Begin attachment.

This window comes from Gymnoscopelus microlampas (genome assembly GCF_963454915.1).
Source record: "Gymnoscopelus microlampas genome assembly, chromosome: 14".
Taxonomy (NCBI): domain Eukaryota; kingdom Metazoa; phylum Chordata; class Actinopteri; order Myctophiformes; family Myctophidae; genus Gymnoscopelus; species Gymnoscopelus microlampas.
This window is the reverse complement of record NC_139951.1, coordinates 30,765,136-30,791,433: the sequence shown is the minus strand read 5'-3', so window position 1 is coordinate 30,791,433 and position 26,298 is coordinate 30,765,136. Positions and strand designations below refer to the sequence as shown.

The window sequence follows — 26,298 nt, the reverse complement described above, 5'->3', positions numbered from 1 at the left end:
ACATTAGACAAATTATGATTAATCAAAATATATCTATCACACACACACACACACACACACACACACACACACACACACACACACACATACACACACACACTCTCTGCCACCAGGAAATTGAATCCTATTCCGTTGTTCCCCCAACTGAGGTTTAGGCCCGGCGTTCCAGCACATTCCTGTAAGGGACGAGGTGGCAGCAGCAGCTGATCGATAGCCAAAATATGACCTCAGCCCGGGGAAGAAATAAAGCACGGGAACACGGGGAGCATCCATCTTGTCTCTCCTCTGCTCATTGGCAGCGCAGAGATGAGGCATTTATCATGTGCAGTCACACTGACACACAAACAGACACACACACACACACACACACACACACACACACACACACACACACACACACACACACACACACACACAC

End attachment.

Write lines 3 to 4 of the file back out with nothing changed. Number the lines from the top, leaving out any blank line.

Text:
Taxonomy (NCBI): domain Eukaryota; kingdom Metazoa; phylum Chordata; class Actinopteri; order Myctophiformes; family Myctophidae; genus Gymnoscopelus; species Gymnoscopelus microlampas.
This window is the reverse complement of record NC_139951.1, coordinates 30,765,136-30,791,433: the sequence shown is the minus strand read 5'-3', so window position 1 is coordinate 30,791,433 and position 26,298 is coordinate 30,765,136. Positions and strand designations below refer to the sequence as shown.